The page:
- Canadian Dollar back into recent lows as Crude Oil prices tumble on Friday.
- Canadian GDP missed market expectations, economic growth came in flat.
- USD/CAD etches in a new high for the week as CAD slips, US Dollar recovers.
The Canadian Dollar (CAD) saw both a new high and a new low against the US Dollar (USD) on Friday, with the USD/CAD slumping to a session low of 1.3417 before rebounding to reclaim the 1.3500 handle and mark in a new weekly high at 1.3540.
Canadian Gross Domestic Product (GDP) figures failed to meet market expectations, with the headline figure printing flat at 0.0% for the month of July versus the previous month’s 0.2% contraction. Markets were forecasting a meager 0.1% uptick in Canadian GDP.
Daily Digest Market Movers: Canadian Dollar whipsaws on Friday
- Friday chart action sees the USD/CAD engulf the entire week’s trading range.
- The CAD saw gains against the US Dollar through the first half of the day’s trading window.
- A broad-market reversal in USD appetite, coupled with a fallback in Crude Oil spot prices sent the Canadian Dollar skidding.
- The USD/CAD heads into the end of the trading week looking for 1.3550.
- Crude support for the Canadian Dollar evaporated when WTI US crude barrels tumbled from $92 to sub-$90.
- Oil has recovered to $90.50, but broad-market US Dollar flows have taken over chart control, keeping the USD/CAD on the high end to close out Friday.
- Investors will be looking ahead to Monday’s Manufacturing Purchasing Manager Index (PMI) figures for both the Canadian Dollar and the USD.
Technical analysis: Canadian Dollar takes a tumble
The Canadian Dollar (CAD) whipsawed on Friday, claiming the trading week’s high and low in a single day as the USD/CAD roiled under shifting market sentiment.
The USD/CAD fell 70 pips, or half a percent, to 1.3420 in the first half of Friday’s trading, before rebounding to chalk in a new high for the week at 1.3543. The USD/CAD rebound was over 120 pips, or 0.90%.
Hourly candlesticks have the USD/CAD shaking out of a holding pattern wrapped around the 200-hour Simple Moving Average (SMA) near 1.3480 with the 1.3500 major handle acting as a sticking point for the pair.
On the daily candlesticks, the USD/CAD has recovered back to the topside of the 34-day Exponential Moving Average at the 1.3500 handle. Buyers will be looking to gain further ground towards the September peak near 1.3700, and put some distance between current prices and the 200-day SMA currently parked near 1.3450.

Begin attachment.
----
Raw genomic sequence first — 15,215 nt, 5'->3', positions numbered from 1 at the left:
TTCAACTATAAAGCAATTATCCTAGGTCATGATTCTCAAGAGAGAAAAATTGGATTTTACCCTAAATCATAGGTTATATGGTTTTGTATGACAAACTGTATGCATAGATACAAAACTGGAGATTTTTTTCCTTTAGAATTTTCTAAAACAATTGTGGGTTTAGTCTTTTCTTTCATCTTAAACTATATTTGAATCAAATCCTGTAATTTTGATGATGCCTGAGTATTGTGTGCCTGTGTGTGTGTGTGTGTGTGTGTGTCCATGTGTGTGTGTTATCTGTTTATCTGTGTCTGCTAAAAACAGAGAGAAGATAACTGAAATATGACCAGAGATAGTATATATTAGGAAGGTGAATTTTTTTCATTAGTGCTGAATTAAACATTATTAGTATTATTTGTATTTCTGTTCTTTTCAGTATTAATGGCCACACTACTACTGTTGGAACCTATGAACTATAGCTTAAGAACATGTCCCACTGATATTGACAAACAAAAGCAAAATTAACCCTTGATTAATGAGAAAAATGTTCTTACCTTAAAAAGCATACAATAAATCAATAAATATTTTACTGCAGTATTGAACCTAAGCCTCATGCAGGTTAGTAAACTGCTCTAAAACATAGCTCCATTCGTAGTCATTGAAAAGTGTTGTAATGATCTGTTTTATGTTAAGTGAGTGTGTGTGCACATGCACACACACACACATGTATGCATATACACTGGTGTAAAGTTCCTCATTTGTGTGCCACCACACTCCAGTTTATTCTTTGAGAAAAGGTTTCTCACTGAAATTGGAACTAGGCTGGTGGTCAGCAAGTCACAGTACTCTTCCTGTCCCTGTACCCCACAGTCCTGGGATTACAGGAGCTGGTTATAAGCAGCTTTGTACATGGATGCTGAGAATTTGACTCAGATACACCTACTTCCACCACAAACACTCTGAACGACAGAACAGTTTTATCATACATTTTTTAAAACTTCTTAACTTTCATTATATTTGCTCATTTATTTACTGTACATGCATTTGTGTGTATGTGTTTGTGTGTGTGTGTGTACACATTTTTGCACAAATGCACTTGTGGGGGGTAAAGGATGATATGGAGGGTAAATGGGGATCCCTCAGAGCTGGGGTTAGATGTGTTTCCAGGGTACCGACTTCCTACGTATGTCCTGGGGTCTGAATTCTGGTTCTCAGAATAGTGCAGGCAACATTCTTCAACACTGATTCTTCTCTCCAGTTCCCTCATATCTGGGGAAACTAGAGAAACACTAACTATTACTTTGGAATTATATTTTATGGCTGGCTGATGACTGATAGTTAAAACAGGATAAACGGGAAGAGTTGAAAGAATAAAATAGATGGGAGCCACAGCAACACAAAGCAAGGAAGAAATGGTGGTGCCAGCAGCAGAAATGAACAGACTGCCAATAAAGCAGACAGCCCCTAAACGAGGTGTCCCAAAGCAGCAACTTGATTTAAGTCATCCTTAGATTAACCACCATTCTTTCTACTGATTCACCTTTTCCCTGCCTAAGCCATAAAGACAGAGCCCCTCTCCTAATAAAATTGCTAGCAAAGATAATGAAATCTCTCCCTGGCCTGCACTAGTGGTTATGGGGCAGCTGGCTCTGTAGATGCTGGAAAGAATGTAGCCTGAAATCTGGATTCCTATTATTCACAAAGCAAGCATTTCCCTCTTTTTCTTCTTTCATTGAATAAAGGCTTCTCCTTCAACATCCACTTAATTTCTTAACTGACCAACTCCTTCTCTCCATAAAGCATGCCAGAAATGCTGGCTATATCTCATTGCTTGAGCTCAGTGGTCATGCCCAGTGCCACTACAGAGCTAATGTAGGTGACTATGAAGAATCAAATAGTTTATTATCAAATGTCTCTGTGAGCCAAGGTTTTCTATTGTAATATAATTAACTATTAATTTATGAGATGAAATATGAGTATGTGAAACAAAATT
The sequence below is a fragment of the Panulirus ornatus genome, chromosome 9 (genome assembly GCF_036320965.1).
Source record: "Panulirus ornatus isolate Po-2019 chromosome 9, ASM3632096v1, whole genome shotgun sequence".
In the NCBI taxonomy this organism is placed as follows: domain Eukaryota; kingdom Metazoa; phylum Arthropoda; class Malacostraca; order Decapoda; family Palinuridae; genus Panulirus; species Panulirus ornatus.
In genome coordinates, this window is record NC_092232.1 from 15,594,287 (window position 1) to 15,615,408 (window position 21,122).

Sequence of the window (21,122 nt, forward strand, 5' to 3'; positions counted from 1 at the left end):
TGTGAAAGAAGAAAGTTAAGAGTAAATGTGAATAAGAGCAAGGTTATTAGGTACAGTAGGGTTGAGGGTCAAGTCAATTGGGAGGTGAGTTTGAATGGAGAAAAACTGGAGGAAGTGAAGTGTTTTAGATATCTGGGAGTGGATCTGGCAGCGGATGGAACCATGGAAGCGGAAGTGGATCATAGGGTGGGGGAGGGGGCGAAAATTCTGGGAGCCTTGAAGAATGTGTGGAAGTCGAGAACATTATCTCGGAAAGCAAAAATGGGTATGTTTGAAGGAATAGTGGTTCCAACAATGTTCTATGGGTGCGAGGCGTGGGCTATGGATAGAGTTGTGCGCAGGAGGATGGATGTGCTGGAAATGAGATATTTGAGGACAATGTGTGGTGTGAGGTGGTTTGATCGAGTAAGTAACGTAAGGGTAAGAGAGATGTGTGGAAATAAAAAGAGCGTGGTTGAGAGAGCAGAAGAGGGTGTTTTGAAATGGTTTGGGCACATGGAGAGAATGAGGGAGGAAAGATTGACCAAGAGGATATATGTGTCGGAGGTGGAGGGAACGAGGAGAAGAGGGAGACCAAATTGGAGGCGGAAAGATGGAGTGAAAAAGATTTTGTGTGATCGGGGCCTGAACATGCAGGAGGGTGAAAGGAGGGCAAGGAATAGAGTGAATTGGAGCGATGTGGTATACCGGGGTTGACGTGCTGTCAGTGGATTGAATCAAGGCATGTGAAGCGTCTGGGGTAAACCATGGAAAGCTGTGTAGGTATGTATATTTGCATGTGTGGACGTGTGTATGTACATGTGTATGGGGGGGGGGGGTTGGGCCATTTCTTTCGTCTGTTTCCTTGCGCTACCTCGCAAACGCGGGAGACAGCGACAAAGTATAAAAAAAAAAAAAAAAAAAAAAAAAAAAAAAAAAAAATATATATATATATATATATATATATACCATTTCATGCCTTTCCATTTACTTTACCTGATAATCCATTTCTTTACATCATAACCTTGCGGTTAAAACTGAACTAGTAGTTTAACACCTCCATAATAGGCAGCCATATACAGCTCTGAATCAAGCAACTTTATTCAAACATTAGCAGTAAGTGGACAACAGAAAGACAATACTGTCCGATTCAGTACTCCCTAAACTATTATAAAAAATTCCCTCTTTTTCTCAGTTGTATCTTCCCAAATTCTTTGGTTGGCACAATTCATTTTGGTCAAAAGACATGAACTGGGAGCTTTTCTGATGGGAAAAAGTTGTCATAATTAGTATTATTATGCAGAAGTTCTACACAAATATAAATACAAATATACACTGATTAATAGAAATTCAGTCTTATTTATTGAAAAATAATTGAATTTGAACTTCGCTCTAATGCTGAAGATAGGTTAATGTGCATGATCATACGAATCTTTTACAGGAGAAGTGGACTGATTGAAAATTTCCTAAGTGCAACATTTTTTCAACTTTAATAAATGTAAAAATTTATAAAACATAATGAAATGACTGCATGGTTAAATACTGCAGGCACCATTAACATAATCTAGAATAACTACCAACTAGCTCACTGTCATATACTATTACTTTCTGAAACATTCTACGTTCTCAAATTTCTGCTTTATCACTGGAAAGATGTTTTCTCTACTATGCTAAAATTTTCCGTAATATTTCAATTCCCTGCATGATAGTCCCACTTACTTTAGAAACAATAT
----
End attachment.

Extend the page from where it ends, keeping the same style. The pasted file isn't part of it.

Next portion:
Canadian Dollar FAQs
The key factors driving the Canadian Dollar (CAD) are the level of interest rates set by the Bank of Canada (BoC), the price of Oil, Canada’s largest export, the health of its economy, inflation and the Trade Balance, which is the difference between the value of Canada’s exports versus its imports. Other factors include market sentiment – whether investors are taking on more risky assets (risk-on) or seeking safe-havens (risk-off) – with risk-on being CAD-positive. As its largest trading partner, the health of the US economy is also a key factor influencing the Canadian Dollar.
The Bank of Canada (BoC) has a significant influence on the Canadian Dollar by setting the level of interest rates that banks can lend to one another. This influences the level of interest rates for everyone. The main goal of the BoC is to maintain inflation at 1-3% by adjusting interest rates up or down. Relatively higher interest rates tend to be positive for the CAD. The Bank of Canada can also use quantitative easing and tightening to influence credit conditions, with the former CAD-negative and the latter CAD-positive.
The price of Oil is a key factor impacting the value of the Canadian Dollar. Petroleum is Canada’s biggest export, so Oil price tends to have an immediate impact on the CAD value. Generally, if Oil price rises CAD also goes up, as aggregate demand for the currency increases. The opposite is the case if the price of Oil falls. Higher Oil prices also tend to result in a greater likelihood of a positive Trade Balance, which is also supportive of the CAD.
While inflation had always traditionally been thought of as a negative factor for a currency since it lowers the value of money, the opposite has actually been the case in modern times with the relaxation of cross-border capital controls. Higher inflation tends to lead central banks to put up interest rates which attracts more capital inflows from global investors seeking a lucrative place to keep their money. This increases demand for the local currency, which in Canada’s case is the Canadian Dollar.
Macroeconomic data releases gauge the health of the economy and can have an impact on the Canadian Dollar. Indicators such as GDP, Manufacturing and Services PMIs, employment, and consumer sentiment surveys can all influence the direction of the CAD. A strong economy is good for the Canadian Dollar. Not only does it attract more foreign investment but it may encourage the Bank of Canada to put up interest rates, leading to a stronger currency. If economic data is weak, however, the CAD is likely to fall.